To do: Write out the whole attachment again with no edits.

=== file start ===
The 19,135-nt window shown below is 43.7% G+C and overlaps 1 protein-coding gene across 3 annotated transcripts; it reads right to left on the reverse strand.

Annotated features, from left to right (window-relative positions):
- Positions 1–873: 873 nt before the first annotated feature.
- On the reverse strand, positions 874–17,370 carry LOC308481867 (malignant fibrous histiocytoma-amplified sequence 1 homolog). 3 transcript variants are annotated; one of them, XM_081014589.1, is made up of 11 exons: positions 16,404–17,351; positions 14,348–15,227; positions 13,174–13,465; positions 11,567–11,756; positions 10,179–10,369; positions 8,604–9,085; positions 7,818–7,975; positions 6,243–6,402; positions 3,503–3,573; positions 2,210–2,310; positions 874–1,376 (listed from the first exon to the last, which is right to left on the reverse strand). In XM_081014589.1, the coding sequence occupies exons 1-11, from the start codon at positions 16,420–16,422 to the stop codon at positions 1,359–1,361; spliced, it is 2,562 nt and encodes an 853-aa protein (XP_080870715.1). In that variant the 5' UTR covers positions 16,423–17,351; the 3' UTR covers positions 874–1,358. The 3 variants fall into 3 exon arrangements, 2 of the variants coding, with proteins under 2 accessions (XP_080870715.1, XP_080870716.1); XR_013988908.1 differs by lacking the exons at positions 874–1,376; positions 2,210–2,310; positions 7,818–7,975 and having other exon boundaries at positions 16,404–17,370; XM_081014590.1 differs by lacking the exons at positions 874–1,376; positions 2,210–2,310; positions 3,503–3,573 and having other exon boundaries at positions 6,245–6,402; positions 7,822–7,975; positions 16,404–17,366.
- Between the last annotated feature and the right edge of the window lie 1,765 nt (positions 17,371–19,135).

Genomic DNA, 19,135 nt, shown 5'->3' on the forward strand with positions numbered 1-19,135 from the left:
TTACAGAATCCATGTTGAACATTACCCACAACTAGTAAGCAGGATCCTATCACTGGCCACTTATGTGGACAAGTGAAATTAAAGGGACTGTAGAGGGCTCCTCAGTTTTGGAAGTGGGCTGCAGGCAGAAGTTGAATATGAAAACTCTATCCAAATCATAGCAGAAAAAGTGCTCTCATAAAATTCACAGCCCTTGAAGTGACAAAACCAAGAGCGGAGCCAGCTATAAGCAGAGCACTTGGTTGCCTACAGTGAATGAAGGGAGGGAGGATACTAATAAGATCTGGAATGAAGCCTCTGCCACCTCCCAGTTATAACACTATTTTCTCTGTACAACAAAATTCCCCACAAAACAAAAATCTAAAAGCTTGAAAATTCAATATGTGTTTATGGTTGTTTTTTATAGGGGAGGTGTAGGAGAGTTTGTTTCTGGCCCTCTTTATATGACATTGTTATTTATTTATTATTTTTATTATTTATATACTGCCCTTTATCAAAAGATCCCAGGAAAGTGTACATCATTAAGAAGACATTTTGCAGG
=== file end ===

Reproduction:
The 19,135-nt window shown below is 43.7% G+C and overlaps 1 protein-coding gene across 3 annotated transcripts; it reads right to left on the reverse strand.

Annotated features, from left to right (window-relative positions):
- Positions 1–873: 873 nt before the first annotated feature.
- On the reverse strand, positions 874–17,370 carry LOC308481867 (malignant fibrous histiocytoma-amplified sequence 1 homolog). 3 transcript variants are annotated; one of them, XM_081014589.1, is made up of 11 exons: positions 16,404–17,351; positions 14,348–15,227; positions 13,174–13,465; positions 11,567–11,756; positions 10,179–10,369; positions 8,604–9,085; positions 7,818–7,975; positions 6,243–6,402; positions 3,503–3,573; positions 2,210–2,310; positions 874–1,376 (listed from the first exon to the last, which is right to left on the reverse strand). In XM_081014589.1, the coding sequence occupies exons 1-11, from the start codon at positions 16,420–16,422 to the stop codon at positions 1,359–1,361; spliced, it is 2,562 nt and encodes an 853-aa protein (XP_080870715.1). In that variant the 5' UTR covers positions 16,423–17,351; the 3' UTR covers positions 874–1,358. The 3 variants fall into 3 exon arrangements, 2 of the variants coding, with proteins under 2 accessions (XP_080870715.1, XP_080870716.1); XR_013988908.1 differs by lacking the exons at positions 874–1,376; positions 2,210–2,310; positions 7,818–7,975 and having other exon boundaries at positions 16,404–17,370; XM_081014590.1 differs by lacking the exons at positions 874–1,376; positions 2,210–2,310; positions 3,503–3,573 and having other exon boundaries at positions 6,245–6,402; positions 7,822–7,975; positions 16,404–17,366.
- Between the last annotated feature and the right edge of the window lie 1,765 nt (positions 17,371–19,135).

Genomic DNA, 19,135 nt, shown 5'->3' on the forward strand with positions numbered 1-19,135 from the left:
TTACAGAATCCATGTTGAACATTACCCACAACTAGTAAGCAGGATCCTATCACTGGCCACTTATGTGGACAAGTGAAATTAAAGGGACTGTAGAGGGCTCCTCAGTTTTGGAAGTGGGCTGCAGGCAGAAGTTGAATATGAAAACTCTATCCAAATCATAGCAGAAAAAGTGCTCTCATAAAATTCACAGCCCTTGAAGTGACAAAACCAAGAGCGGAGCCAGCTATAAGCAGAGCACTTGGTTGCCTACAGTGAATGAAGGGAGGGAGGATACTAATAAGATCTGGAATGAAGCCTCTGCCACCTCCCAGTTATAACACTATTTTCTCTGTACAACAAAATTCCCCACAAAACAAAAATCTAAAAGCTTGAAAATTCAATATGTGTTTATGGTTGTTTTTTATAGGGGAGGTGTAGGAGAGTTTGTTTCTGGCCCTCTTTATATGACATTGTTATTTATTTATTATTTTTATTATTTATATACTGCCCTTTATCAAAAGATCCCAGGAAAGTGTACATCATTAAGAAGACATTTTGCAGG